The further back one traces a family, the murkier the waters become. If it isn’t poor record-keeping, it’s a courthouse fire. And that’s if it isn’t wishful thinking on the part of another family researcher. Still most legends have some basis in fact. What then, is the basis of the fantastic legend surrounding the emigration of Mark Anthony?
The most traditional version of the narrative is that Mark Anthony was born in about 1670 to a merchant of the same or a similar name in Genoa, Italy. The elder Mark Anthony (or Marcus Antony, as he is sometimes known to researchers, most likely to distinguish him from his son) relocated to the Netherlands for reasons that aren’t clear. He desired his son to be educated in Genoa — an idea that didn’t appeal to the younger Mark Anthony’s adventurous spirit at all. Instead, the young man ran away to sea. He was waylaid by Barbary pirates and enslaved in Algiers. Different versions vary in the details, but most agree that once in Algiers, Mark Anthony either escaped by killing his captor or simply by slipping away. This story was retold for generations, and it seemed especially strong in the Georgia Anthony branch of the family.
Arlene Anthony, a researcher associated with Linda Starr’s Colonial Virginia Connections group, does not believe this wild tale, and I have to admit I don’t either. Her research tends to suggest that the Anthony family were from England, possibly by way of the Iberian peninsula, and that they were either Jewish or Roma. I think it more likely that they were Jewish. Their movements mirror those of Marranos, though without historical documents, it is impossible to know exactly when the family migrated from Italy or the Iberian Peninsula to the Netherlands.
The Georgia account of Mark Anthony’s arrival indicates that he arrived in Virginia after his harrowing adventure before October 3, 1690 and was indentured (possibly to Charles Fleming) for three years in order to pay for his passage. He is one of twenty people listed in an application for a land patent of 1000 acres in New Kent County in 1690. In 1700, he applied for a land grant of 1000 acres — some researchers speculate he returned to Europe and brought back 20 applicants in order to apply for this land grant. The 1704 book of Quit Rents indicates he had 190 acres of land in New Kent County. He appears in the records of St. Paul’s Vestry in 1709.
Mark Anthony married Isabella Hart in about 1703 and become a prosperous landowner. Some family researchers believe that the Anthonys and allied families were Crypto-Jews because they continued to practice Sephardic naming traditions. I have not found this to be true. Strict Sephardic naming practices call for the first son to be named for his paternal grandfather and the first daughter for her paternal grandfather. The second son and daughter should be named for the maternal grandfather and grandmother, respectively. The third son/daughter should be named for a paternal uncle or aunt, and the fourth son/daughter for a maternal uncle or aunt. The Clarks and Anthonys did commonly “recycle” names across generations in a somewhat Sephardic fashion, but it is not exact. For example, Mark Anthony’s son Joseph Anthony and his wife Elizabeth Clark Anthony did not name their firstborn son Mark — rather, he was named Christopher for his wife’s father. Likewise, their first daughter was named Sarah, seemingly for a maternal aunt. Not until their sixth son was born would they name him for his paternal grandfather, Mark Anthony. It is possible that the family were indeed Sephardic in origin, but I don’t think one can use their naming practices as evidence.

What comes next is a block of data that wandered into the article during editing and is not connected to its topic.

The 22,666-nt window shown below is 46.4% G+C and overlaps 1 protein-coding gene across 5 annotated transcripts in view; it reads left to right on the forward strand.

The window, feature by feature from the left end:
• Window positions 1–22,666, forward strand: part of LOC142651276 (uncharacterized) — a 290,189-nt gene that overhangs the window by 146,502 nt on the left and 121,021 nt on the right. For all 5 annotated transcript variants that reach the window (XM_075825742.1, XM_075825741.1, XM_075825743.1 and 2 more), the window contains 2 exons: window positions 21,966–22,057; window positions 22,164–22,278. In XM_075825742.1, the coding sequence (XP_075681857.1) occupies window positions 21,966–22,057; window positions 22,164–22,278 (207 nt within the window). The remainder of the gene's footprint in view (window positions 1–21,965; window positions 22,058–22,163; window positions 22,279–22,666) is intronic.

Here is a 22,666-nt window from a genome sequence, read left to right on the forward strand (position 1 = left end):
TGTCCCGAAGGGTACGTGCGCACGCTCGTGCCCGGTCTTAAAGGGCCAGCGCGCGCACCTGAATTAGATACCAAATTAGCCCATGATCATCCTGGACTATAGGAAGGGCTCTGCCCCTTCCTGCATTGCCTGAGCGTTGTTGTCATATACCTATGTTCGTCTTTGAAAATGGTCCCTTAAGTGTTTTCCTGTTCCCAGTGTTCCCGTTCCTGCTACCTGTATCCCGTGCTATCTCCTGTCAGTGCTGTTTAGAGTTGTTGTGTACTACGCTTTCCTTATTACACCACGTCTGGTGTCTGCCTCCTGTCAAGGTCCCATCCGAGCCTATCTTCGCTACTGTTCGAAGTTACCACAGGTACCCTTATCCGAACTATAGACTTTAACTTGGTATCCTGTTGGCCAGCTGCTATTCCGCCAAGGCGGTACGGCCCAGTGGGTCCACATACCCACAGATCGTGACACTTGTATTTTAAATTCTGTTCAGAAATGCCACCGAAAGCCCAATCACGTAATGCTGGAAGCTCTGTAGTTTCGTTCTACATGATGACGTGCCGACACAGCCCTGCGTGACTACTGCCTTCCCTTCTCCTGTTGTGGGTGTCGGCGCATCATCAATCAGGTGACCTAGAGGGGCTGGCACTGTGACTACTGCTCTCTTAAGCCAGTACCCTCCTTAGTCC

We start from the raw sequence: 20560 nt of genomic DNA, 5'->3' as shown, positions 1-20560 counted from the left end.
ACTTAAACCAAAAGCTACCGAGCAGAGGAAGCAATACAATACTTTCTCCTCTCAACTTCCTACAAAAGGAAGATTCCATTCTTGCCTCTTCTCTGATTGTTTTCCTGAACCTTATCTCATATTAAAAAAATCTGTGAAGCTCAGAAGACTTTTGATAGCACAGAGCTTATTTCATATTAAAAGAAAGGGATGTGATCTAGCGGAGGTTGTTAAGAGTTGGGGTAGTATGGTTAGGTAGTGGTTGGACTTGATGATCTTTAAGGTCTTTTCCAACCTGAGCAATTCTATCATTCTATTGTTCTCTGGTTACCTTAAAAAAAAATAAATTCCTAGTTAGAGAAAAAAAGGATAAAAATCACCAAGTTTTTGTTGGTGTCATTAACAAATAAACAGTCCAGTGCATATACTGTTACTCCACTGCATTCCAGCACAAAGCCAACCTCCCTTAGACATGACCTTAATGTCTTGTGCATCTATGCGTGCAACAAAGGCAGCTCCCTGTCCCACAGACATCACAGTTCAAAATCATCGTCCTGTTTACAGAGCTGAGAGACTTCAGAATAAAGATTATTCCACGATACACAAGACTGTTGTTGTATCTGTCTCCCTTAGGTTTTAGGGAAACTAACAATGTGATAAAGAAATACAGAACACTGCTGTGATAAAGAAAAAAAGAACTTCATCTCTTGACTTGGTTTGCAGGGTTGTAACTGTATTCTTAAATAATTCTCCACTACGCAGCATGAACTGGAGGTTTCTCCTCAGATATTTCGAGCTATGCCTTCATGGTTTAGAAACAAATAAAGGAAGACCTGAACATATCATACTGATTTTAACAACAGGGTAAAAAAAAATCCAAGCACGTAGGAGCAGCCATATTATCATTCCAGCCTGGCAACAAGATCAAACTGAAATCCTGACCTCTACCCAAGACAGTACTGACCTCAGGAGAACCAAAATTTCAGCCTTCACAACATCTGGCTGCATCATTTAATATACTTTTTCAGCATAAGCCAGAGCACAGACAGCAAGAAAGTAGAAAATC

The Anthony family married into the Quaker families of Colonial Virginia. While Quakers would probably have been more tolerant of Jews, and thus, might have married Jews, it appears that if the Anthonys were Jewish, they eventually adopted various forms of Quaker or Protestant faith. For example, Anselm Anthony, a great-grandson of Mark Anthony, was a renowned Baptist minister in Georgia. Mark Anthony’s daughter-in-law, Elizabeth Clark Anthony, was known to have made multiple missionary trips between Georgia and Virginia; her family were said to be devoted Quakers. A funny and almost certainly apocryphal story has been passed down in the Anthony family that suggests that Joseph Anthony, son of Mark, actually possessed a written genealogy of his descent from Mark Antony, the famous Roman general and politician. His pious in-laws supposedly burned the document because it bespoke vanity. (I wonder what they would make of their numerous genealogist descendants!)
Speculation about who Mark Anthony might have been is more abundant than actual evidence. Certainly, he was the progenitor of a family of colorful characters with a love for a good yarn. You can read more about my own speculations (a post which also recounts my ancestry traced back to Mark Anthony) as to his background and you can read those of Arlene Anthony at Colonial Virginia Connections.
This post is third in a series about my known immigrant ancestors.